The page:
Only 20% of retail workers satisfied with response to abuse or violence, survey finds

A police car patrols the high street as people shop in the town centre on June 15, 2020 in Bournemouth, United Kingdom. (Photo by Finnbarr Webster/Getty Images)

Only one in five shop workers who reported incidents of abuse or violence were satisfied with the official response from the police or their employer, a survey conducted by the Home Affairs Committee has found.

The findings of the survey reveal that that 87 per cent of respondents had reported incidents to their employer but, in 45 per cent of these cases, no further action was taken. Half of respondents reported incidents to the police, of which only 12 per cent led to an arrest.

The survey, part of the committee’s inquiry into violence and abuse against retail workers, has seen the participation of over 12,000 retail workers.

“The sheer number of responses we have received shows just how widespread this problem is,: commented Yvette Cooper MP, chair of the committee.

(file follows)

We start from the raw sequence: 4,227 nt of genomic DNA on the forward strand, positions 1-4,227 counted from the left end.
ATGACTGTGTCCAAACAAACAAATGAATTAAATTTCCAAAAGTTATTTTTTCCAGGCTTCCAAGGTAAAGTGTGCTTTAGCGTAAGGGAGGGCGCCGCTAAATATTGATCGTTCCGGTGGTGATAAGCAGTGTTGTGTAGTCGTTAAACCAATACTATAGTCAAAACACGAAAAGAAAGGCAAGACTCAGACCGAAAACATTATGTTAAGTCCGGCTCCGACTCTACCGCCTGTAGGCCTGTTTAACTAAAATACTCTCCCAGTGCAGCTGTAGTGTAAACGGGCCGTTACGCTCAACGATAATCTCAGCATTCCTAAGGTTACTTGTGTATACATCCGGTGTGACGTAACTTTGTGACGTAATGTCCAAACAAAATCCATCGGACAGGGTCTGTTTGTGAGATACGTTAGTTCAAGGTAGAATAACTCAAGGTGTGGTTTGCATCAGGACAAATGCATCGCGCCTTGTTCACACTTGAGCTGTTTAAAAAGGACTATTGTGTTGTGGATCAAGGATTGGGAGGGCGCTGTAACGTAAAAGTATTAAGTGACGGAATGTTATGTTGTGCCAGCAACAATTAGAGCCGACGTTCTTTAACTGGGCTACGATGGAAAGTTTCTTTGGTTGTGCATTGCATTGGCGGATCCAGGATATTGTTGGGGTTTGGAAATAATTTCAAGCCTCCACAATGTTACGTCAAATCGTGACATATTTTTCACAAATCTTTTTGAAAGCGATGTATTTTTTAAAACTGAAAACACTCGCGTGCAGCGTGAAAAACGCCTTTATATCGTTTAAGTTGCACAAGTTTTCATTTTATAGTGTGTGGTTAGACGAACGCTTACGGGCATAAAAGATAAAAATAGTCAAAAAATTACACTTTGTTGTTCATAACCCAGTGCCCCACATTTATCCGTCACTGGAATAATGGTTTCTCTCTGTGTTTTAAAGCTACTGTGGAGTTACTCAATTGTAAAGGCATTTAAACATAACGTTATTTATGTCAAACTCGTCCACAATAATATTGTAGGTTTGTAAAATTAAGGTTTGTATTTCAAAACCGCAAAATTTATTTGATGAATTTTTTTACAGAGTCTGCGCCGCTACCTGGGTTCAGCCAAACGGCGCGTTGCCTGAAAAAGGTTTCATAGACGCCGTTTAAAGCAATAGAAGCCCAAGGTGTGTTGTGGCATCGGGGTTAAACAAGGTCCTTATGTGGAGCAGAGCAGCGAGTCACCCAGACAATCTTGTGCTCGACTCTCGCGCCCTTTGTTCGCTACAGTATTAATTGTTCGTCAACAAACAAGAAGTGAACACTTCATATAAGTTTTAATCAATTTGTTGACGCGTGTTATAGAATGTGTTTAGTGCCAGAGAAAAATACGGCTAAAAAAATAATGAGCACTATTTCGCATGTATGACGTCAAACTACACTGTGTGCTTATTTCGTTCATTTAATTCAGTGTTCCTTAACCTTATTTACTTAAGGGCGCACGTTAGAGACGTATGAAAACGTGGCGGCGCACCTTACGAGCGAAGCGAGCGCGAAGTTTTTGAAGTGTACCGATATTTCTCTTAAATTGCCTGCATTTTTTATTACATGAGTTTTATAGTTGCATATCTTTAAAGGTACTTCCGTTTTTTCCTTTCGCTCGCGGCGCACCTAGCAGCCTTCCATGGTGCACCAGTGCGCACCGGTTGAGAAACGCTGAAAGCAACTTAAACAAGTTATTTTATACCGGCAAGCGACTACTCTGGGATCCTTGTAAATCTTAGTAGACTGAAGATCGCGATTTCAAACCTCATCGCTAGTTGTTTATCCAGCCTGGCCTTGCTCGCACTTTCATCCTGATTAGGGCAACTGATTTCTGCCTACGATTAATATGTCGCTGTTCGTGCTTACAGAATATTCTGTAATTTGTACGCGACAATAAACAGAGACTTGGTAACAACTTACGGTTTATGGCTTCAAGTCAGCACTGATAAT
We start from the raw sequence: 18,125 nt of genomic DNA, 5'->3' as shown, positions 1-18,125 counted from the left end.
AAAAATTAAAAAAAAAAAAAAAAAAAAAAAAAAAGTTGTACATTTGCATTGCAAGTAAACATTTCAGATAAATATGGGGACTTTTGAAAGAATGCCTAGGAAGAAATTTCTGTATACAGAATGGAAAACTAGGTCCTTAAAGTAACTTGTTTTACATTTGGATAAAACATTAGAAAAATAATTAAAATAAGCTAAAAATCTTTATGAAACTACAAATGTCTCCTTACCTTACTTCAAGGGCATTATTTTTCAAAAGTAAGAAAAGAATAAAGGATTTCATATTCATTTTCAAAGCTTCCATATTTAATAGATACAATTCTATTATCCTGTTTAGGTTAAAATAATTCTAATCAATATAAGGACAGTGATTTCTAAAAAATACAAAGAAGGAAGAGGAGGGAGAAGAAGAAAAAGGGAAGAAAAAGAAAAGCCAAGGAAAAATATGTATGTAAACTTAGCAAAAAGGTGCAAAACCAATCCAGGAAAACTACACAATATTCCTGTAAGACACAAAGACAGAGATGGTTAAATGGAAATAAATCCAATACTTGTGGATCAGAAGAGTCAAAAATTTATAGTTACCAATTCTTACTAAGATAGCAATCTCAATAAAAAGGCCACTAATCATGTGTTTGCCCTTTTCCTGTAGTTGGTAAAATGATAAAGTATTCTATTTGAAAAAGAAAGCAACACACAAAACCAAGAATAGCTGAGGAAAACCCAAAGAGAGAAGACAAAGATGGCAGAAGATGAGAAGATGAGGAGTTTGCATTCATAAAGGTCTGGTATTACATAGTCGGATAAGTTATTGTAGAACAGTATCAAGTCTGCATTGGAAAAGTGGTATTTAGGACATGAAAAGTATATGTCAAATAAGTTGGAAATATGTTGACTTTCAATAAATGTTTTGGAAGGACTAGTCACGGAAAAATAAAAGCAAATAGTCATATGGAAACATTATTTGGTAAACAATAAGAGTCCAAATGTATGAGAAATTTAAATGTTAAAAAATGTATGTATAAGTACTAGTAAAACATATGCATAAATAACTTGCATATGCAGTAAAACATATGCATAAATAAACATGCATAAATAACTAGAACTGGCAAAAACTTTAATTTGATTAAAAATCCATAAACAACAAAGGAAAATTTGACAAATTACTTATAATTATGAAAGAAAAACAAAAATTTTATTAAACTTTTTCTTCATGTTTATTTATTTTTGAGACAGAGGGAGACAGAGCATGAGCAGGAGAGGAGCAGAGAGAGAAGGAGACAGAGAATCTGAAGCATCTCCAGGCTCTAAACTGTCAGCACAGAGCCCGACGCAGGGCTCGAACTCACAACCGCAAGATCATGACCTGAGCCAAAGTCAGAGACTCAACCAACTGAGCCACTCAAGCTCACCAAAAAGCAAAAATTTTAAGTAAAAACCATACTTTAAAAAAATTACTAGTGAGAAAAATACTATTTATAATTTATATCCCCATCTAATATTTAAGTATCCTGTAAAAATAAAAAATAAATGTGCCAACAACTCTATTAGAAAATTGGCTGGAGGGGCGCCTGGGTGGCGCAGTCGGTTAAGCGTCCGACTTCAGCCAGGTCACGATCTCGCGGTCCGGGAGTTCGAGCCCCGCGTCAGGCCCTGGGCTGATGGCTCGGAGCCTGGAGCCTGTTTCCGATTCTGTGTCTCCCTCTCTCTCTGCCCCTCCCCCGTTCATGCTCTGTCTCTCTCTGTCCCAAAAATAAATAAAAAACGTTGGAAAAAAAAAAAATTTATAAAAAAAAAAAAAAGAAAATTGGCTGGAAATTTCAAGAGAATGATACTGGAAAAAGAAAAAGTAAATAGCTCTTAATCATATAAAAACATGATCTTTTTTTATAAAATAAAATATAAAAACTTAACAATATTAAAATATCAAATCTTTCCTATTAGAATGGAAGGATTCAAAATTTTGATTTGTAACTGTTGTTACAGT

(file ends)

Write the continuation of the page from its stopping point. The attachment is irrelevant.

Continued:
“In far too many cases retail workers don’t report incidents as they feel nothing will be done or that they’re expected to deal with such appalling incidents as part of their job. That’s simply not the case and it’s clear that action is needed to change this.”

The majority of respondents had both witnessed and experienced verbal or physical abuse at work. Two thirds of those who reported incidents suggested no help was given to them after receiving an initial response from their employer or the police.

A third of respondents did not report incidents to their employer because they believed nothing would be done or it was ‘just part of the job’. Over a quarter did not report incidents because they believed the police would not do anything about it.

Respondents felt that better security at retail premises and more severe punishments for offenders would help prevent incidents in the future.